Many, who are at that fork in the road of life, do not do that. They would rather remain stubbornly persistent in pursuing a career that is not suitable for them in order to fulfill a "childhood dream" than accept that that "childhood dream" of theirs is not for them. Never was.




Making the right choice for the future is so very important. It determines if we will be fulfilled, satisfied, and live a meaningful life where we enjoy what we do, or if we will live miserable, frustrated, dissatisfied lives in a job we hate. Or worse, we might be in a job that we have always wanted, but never being the best that we can be because it is not the best job for us. Can you truly be happy knowing that you are not the best doctor, or the best engineer that you can be, simply because you refused to acknowledge that the profession might not be the best for you? That possibly, very possibly, your talents might be of better use in another field?


To do so, I believe that we have to be much older. With age, comes maturity and a better understanding of oneself. With age, we should possess a more comprehensive knowledge of who we are, our interests, as well our strengths and weaknesses as an individual.




So when, during family gatherings, I see an aunt or an uncle pestering some of my younger cousins, "harassing" them by asking them what they want to be (An accountant? Engineer? Or doctor like your father?) I get slightly annoyed.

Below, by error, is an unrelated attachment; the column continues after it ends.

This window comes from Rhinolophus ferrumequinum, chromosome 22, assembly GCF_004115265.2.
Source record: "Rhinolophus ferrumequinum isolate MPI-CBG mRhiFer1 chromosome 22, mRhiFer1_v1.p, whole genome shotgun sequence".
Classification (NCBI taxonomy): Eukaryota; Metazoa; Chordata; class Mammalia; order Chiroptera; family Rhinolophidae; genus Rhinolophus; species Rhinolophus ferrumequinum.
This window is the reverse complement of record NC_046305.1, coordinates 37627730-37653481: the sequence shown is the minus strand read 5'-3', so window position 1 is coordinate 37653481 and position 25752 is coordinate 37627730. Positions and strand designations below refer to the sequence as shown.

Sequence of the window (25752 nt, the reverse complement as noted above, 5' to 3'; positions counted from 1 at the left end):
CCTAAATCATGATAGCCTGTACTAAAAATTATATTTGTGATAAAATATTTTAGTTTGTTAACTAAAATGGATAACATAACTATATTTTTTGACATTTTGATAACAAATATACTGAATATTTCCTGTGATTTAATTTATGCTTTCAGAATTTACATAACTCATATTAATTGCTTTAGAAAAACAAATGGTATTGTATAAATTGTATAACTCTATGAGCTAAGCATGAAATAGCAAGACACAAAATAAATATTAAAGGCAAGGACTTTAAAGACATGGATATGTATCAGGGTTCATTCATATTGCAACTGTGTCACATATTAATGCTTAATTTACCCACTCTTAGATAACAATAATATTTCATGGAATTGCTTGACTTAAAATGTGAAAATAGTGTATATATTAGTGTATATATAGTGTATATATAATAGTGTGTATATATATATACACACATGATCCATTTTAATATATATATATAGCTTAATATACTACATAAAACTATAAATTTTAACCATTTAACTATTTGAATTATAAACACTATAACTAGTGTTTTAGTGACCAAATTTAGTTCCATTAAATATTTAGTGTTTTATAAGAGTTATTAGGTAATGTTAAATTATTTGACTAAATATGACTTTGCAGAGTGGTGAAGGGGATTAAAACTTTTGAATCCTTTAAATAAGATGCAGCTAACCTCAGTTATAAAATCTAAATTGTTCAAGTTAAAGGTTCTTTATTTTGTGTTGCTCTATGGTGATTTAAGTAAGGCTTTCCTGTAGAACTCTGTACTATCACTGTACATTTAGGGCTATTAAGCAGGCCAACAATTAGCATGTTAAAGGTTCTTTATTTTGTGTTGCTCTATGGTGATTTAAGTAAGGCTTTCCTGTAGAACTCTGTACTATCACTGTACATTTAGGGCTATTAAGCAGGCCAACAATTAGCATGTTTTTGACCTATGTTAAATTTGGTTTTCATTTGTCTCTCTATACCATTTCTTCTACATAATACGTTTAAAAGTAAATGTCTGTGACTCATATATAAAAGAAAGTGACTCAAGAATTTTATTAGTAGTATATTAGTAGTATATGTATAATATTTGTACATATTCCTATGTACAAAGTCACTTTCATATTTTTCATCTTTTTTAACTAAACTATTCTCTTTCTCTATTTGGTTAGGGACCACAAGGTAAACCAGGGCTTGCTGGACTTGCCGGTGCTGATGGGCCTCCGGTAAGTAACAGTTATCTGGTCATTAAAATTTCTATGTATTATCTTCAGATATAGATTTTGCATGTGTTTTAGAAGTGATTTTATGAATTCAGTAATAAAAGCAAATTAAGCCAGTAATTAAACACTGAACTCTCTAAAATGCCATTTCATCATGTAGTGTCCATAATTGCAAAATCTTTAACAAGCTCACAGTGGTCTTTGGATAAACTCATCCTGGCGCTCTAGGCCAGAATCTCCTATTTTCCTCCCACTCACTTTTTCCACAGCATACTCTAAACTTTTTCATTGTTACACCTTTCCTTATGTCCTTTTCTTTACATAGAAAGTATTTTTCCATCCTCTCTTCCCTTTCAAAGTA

Why the rush? They're only 13, 15 years old. Even at 17, 18, 19, 20--we can still be unsure of ourselves. Why do we push and pressure our kids to make such decisions now? You might be making them to set goals for themselves that may end up "blinding" them to other possibilities.


Give them time. Let them discover who they are as a person, realize their strengths and weaknesses, and then choose their careers based on what they're good at, and what they're genuinely interested in. All the money in the world will mean nothing if you're miserable doing what you do. You will live only with regret.


If they're sure, great. If they're still unsure, don't pressure them then either. Encourage them. Help them discover more about themselves. It's okay to be unsure. It's a huge decision, if you really think about it. And you want to make the right first step forward.




What do I want to be when I grow up?


I want to be happy. 


So don't rush into such decisions, and don't rush others into such decisions.




I told my cousins, "Don't listen to kuku (aunty), listen to me. Take your time, you're still young. Find what you enjoy, what makes you happy, and go from there."


I guess, it's really not so complicated after all :)

2 comments:

One who has been changed said...

Re: the name of your blog reminded me of Isaiah 40:31 in the Bible. You are spot on that most children do not have a real clue as to what they want to be when they grow up. So many cultures are focused on the wrong things. The goal should be to know God through His son Jesus the Christ and then seek to follow His career path for your life. (Check out book of John in the Bible to find how to be changed from the inside out.)

SandraC said...

u are so right in so many ways. community sometimes have crazy unrealistic expectations..people should do what they like..and grow up to be normal happy ppl not rich but depressed freaks! haha